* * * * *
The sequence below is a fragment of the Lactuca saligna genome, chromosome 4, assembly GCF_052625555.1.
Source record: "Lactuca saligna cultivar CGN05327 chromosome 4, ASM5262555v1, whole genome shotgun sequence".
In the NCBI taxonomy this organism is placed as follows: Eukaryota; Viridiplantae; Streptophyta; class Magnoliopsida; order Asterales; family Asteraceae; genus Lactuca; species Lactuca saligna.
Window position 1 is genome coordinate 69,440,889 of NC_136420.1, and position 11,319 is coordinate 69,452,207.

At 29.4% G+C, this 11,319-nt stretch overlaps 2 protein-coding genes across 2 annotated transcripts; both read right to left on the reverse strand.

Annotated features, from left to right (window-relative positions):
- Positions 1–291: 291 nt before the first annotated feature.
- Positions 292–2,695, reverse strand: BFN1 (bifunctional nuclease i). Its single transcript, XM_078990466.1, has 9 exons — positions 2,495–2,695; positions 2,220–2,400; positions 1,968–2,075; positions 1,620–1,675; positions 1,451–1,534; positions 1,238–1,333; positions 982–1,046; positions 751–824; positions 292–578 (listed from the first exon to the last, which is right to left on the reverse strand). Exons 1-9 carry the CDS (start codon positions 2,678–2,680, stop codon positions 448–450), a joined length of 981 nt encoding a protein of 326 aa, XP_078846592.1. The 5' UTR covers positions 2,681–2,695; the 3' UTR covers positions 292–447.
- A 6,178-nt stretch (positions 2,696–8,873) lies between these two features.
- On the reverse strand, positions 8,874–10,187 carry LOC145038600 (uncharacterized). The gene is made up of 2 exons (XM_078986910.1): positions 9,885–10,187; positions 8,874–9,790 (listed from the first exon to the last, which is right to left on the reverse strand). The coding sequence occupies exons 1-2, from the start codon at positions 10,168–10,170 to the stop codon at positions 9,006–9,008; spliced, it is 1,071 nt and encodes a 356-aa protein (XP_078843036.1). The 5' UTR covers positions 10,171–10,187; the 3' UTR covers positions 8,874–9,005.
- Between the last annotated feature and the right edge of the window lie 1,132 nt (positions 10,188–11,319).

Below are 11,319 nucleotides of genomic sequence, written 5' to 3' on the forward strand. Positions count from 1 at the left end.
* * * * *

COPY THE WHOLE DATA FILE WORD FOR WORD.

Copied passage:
The sequence below is a fragment of the Lactuca saligna genome, chromosome 4, assembly GCF_052625555.1.
Source record: "Lactuca saligna cultivar CGN05327 chromosome 4, ASM5262555v1, whole genome shotgun sequence".
In the NCBI taxonomy this organism is placed as follows: Eukaryota; Viridiplantae; Streptophyta; class Magnoliopsida; order Asterales; family Asteraceae; genus Lactuca; species Lactuca saligna.
Window position 1 is genome coordinate 69,440,889 of NC_136420.1, and position 11,319 is coordinate 69,452,207.

At 29.4% G+C, this 11,319-nt stretch overlaps 2 protein-coding genes across 2 annotated transcripts; both read right to left on the reverse strand.

Annotated features, from left to right (window-relative positions):
- Positions 1–291: 291 nt before the first annotated feature.
- Positions 292–2,695, reverse strand: BFN1 (bifunctional nuclease i). Its single transcript, XM_078990466.1, has 9 exons — positions 2,495–2,695; positions 2,220–2,400; positions 1,968–2,075; positions 1,620–1,675; positions 1,451–1,534; positions 1,238–1,333; positions 982–1,046; positions 751–824; positions 292–578 (listed from the first exon to the last, which is right to left on the reverse strand). Exons 1-9 carry the CDS (start codon positions 2,678–2,680, stop codon positions 448–450), a joined length of 981 nt encoding a protein of 326 aa, XP_078846592.1. The 5' UTR covers positions 2,681–2,695; the 3' UTR covers positions 292–447.
- A 6,178-nt stretch (positions 2,696–8,873) lies between these two features.
- On the reverse strand, positions 8,874–10,187 carry LOC145038600 (uncharacterized). The gene is made up of 2 exons (XM_078986910.1): positions 9,885–10,187; positions 8,874–9,790 (listed from the first exon to the last, which is right to left on the reverse strand). The coding sequence occupies exons 1-2, from the start codon at positions 10,168–10,170 to the stop codon at positions 9,006–9,008; spliced, it is 1,071 nt and encodes a 356-aa protein (XP_078843036.1). The 5' UTR covers positions 10,171–10,187; the 3' UTR covers positions 8,874–9,005.
- Between the last annotated feature and the right edge of the window lie 1,132 nt (positions 10,188–11,319).

Below are 11,319 nucleotides of genomic sequence, written 5' to 3' on the forward strand. Positions count from 1 at the left end.